Dethroned Myanmar beauty queen seeks apology before returning crown
May Myat Noe, 16, was training to become a K-pop star in South Korea after winning the Seoul-based Miss Asia Pacific World beauty pageant in May
A Myanmar beauty queen dethroned for alleged misconduct said Tuesday she would only return her crown if South Korean pageant organisers apologised -- and denied accepting free breast implants.
May Myat Noe, 16, was training to become a K-pop star in South Korea after winning the Seoul-based Miss Asia Pacific World beauty pageant in May.
But last week the event organisers stripped her of the title for alleged dishonesty. They accused her of absconding with the pricey crown -- and the $10,000 implants, which they say they funded to enhance her budding singing career.
On Tuesday the beauty queen hit back and demanded an apology from the organisers.
“It is natural for me to feel that an apology should be demanded to rectify the damage they have done to the integrity of my country,” she told a packed press conference in Yangon.
“I will return the crown only when they apologise to Myanmar, for the dignity of our country.”
May Myat Noe also denied accepting free breast implants.
“I was put under duress to undergo head-to-toe cosmetic surgery which I refused...I didn’t have breast implants, but I don’t want to go into details, to preserve my dignity,” she said.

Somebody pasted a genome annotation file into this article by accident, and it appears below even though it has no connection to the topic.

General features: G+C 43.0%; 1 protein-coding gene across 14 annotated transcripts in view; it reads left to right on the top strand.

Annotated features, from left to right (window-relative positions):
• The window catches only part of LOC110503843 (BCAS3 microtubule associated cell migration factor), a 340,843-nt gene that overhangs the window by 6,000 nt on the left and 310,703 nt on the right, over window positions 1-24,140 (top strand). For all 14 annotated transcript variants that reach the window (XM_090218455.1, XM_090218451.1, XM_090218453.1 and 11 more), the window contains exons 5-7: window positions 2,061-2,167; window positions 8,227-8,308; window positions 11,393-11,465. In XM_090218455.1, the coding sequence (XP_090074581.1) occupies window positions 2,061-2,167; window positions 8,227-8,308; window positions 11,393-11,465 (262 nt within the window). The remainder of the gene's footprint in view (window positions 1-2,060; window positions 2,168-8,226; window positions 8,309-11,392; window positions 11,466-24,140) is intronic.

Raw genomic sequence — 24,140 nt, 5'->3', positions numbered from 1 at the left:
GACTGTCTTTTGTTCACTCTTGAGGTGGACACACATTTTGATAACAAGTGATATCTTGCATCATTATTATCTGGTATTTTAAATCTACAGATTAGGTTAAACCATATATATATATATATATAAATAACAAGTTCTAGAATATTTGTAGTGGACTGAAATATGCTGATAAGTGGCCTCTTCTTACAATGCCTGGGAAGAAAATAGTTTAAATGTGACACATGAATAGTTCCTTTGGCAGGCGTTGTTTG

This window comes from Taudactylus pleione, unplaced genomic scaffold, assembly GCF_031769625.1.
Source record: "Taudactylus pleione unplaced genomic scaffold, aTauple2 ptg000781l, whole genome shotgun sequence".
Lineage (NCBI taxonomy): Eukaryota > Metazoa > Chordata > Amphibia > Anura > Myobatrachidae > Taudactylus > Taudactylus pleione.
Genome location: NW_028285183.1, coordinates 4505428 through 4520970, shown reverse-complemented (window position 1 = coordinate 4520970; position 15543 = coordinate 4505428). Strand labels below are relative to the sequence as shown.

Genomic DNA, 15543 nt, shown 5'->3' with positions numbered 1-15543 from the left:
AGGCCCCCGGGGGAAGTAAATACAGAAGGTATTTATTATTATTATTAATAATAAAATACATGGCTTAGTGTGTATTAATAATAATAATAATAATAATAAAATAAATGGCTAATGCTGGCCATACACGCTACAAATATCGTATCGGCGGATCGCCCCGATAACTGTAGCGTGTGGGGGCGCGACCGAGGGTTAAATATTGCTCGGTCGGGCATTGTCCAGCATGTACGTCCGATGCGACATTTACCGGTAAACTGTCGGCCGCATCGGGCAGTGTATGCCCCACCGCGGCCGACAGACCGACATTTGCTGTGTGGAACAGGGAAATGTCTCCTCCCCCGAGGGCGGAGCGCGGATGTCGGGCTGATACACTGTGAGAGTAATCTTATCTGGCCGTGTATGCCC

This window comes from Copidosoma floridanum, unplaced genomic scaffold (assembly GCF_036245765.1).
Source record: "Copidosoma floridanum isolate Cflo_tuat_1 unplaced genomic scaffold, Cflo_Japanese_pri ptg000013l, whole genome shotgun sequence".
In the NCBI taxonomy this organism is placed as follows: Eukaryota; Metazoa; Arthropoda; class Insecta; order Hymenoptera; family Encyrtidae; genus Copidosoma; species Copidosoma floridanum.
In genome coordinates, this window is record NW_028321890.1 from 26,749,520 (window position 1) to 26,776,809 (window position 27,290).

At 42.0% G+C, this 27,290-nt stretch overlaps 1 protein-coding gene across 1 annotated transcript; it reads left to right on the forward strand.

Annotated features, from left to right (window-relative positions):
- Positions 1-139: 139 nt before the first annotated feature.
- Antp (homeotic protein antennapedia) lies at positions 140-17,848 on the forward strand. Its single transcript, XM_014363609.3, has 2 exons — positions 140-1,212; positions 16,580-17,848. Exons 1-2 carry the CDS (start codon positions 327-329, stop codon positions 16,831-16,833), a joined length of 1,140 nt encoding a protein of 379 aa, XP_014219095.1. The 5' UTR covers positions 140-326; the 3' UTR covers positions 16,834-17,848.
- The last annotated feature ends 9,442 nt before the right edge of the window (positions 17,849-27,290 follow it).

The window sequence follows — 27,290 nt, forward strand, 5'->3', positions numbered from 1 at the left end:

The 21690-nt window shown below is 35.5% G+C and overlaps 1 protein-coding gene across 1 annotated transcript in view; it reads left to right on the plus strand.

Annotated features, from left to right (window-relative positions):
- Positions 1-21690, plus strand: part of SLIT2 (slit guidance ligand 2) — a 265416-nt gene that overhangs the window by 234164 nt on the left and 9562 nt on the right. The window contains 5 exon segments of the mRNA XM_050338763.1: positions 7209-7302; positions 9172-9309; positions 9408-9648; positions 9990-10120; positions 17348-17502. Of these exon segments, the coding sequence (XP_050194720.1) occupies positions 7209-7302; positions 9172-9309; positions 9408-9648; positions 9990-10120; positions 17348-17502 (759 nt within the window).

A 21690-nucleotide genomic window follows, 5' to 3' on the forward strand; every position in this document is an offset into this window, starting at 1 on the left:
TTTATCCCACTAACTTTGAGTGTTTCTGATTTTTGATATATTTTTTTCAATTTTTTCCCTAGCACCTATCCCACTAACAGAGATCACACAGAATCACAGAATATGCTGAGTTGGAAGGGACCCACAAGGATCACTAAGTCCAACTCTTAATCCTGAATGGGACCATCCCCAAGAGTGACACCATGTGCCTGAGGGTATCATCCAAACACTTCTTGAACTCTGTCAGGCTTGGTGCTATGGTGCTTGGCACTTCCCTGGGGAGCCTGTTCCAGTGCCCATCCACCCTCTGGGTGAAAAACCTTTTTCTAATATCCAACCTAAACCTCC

Event organisers last week accused the teen of being hard to manage, saying her behaviour had left them “very angry”.
“She lied a lot to us about many things. Our past queens also complained -- because of her, their reputations will suffer,” event spokesman David Kim told AFP from Seoul.
Myanmar women are eyeing success in international beauty pageants as the country opens up after decades of military rule.
Despite undergoing sweeping political and social reforms, Myanmar remains a deeply conservative nation.
But new fashions and overseas products are creeping into the once cloistered nation, supported by a proliferation of magazines for young consumers and an increasingly vibrant pop culture.
Last year a US-educated business graduate was selected as the first Miss Universe contestant to represent Myanmar in more than 50 years.
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